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HTC-18: 18th International Symposium on Hyphenated Techniques in Chromatography and Separation Technology

Maria Theresiacollege – MTC 00.08

Poster Presentation

Modeling Software for Retention Prediction in Gradient Reverse Phase Liquid Chromatography (RPLC) – A Diagnostic Tool

Thursday, May 30th, 2024

1:25 - 2:05 PM

Richard Visser, Account Manager, ACD/Labs

M.R. Euerbyabc, R. Wongc, V. Pagetd, E. McKoyc, J. Hogbind, S.N. Berryd, J.K. Fieldbc, AM. Smithe, R. Visser

Computer-assisted modeling of retention time is a powerful tool to accelerate method development for analytical and preparative separations. Building retention models using RPLC is dependent upon peak tracking and component identification. Dwell volume is an important variable in predicting analyte retention. Here, it has shown that computer-assisted modeling can also be of great diagnostic value. We present the ability to switch the order of elution of analytes based on organic modifier and stationary phase combinations, and the ability to optimize the final separation considering the % initial, final, and gradient time.
In wave 1, various stationary phases are combined with different organic modifiers in gradient RPLC at a fixed gradient slope and column temperature. In wave 2, a two-dimensional gradient time versus temperature resolution model is created with the LC Simulator module in ACD/Method Selection Suite software. This constructs a resolution response and predicts optimum separation conditions with 9 experiments from 3 temperatures and 3 gradient times.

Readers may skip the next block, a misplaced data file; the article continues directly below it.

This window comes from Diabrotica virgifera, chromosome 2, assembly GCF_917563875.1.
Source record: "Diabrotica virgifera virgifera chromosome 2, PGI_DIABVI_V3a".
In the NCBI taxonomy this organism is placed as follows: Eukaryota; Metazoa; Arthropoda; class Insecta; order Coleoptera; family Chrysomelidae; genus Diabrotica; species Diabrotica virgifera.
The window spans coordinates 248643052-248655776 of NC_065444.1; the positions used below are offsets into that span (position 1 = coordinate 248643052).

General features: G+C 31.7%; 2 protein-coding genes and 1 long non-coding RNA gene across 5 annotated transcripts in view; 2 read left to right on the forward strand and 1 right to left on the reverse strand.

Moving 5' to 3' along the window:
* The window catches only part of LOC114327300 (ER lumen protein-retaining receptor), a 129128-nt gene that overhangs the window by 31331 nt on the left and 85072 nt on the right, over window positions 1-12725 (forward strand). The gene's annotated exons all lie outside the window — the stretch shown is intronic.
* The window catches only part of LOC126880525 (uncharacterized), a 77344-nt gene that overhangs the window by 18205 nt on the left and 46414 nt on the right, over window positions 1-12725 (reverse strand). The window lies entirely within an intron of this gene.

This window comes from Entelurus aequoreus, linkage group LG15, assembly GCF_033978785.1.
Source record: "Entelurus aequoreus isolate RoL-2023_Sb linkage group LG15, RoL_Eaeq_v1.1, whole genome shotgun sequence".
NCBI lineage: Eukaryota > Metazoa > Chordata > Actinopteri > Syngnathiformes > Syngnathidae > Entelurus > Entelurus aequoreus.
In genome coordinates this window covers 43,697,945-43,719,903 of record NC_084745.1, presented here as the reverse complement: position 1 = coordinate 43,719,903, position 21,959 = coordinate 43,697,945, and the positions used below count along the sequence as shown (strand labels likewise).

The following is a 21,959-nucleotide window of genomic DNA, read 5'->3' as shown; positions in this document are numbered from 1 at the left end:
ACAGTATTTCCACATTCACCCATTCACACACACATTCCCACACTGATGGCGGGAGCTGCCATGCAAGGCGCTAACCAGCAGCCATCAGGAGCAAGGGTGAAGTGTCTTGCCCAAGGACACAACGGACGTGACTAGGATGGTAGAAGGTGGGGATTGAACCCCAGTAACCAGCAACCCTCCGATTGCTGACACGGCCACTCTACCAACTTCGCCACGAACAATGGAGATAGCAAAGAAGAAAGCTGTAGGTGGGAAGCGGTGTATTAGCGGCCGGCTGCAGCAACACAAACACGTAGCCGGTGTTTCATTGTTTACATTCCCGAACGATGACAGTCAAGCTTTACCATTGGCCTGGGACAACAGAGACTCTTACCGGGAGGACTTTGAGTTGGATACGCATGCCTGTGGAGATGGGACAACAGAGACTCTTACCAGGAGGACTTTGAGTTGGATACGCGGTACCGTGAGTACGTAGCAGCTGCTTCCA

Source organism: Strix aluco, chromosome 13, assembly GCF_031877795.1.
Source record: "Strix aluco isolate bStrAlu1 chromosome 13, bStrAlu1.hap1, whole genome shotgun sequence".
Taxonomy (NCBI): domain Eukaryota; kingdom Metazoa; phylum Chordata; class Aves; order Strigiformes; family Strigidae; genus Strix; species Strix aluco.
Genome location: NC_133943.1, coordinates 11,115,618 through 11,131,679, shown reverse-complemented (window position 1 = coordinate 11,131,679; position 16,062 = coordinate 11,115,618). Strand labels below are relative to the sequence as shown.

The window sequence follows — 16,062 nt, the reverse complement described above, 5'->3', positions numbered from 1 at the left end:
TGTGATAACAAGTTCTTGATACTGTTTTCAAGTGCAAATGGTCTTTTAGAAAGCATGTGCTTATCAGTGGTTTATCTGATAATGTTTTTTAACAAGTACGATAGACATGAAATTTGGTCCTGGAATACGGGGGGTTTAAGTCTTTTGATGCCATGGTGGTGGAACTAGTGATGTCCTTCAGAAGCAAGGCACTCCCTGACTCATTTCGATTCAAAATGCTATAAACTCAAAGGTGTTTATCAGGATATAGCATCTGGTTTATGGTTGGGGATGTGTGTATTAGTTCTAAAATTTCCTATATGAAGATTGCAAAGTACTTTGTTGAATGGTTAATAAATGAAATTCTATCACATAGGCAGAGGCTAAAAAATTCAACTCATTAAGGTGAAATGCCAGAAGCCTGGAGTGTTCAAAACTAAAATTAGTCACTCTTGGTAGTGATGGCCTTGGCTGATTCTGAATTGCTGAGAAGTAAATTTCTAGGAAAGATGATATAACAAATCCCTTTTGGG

In Wave 1, using both PDA and MS detection, all components in the mixture could be peak tracked in Method Selection Suite. The ability to switch the order of elution of analytes based on organic modifier and stationary phase combinations was also observed.
In Wave 2, peak movement as a function of temperature and gradient time is observed. The resolution map shows that the accuracy of the retention model is %ΔtR < 0.3%, with improved separation observed at temperatures below 35°C. Switches in peak elution are indicated by the resolution map. LC simulator was used to investigate the behavior of the analytes in the test mixture (composed of 8 analytes of varying hydrophobicity). Excellent retention time predictions were achieved when the initial %B was kept the same as that used to generate the retention model input data. When there were larger differences in the initial %B optimized and %B used to create the model, anomalous retention predictions were observed. This was caused by analytes with low to medium retentivity that migrated isocratically down the column, here small errors in dwell volume can cause larger inaccuracies in retention time prediction. More accurate retention time predictions were obtained using Method Selection Suite software to try different dwell volumes that fit the retention model, compare the residuals obtained, and select the dwell volume that gave the lowest residual. It was also seen that analytes that were more polar exhibited this inaccuracy to a greater degree compared to analytes that were more non-polar. This observation was tested further with an additional test mixture of phenone standards which showed the same behavior. [a] Strathclyde Institute of Pharmacy and Biomedical Sciences, University of Strathclyde, Glasgow, UK, G4 0RE [b] The Open University, Faculty of Science, Walton Hall, Milton Keynes, United Kingdom MK7 6AA [c] Shimadzu UK, Milton Keynes, Buckinghamshire, United Kingdom MK12 5RE [d] Advanced Chemistry Development, UK Ltd. (ACD/Labs), Venture House, Arlington Square, Downshire Way, Bracknell, Berkshire, RG12 1WA [e] Advanced Chemistry Development, Inc, 8 King St E, Toronto, ON, M5C 1B5, Canada [f] Advanced Chemistry Development, Germany GmbH, Hahnstraße 70 60525 Frankfurt am Main

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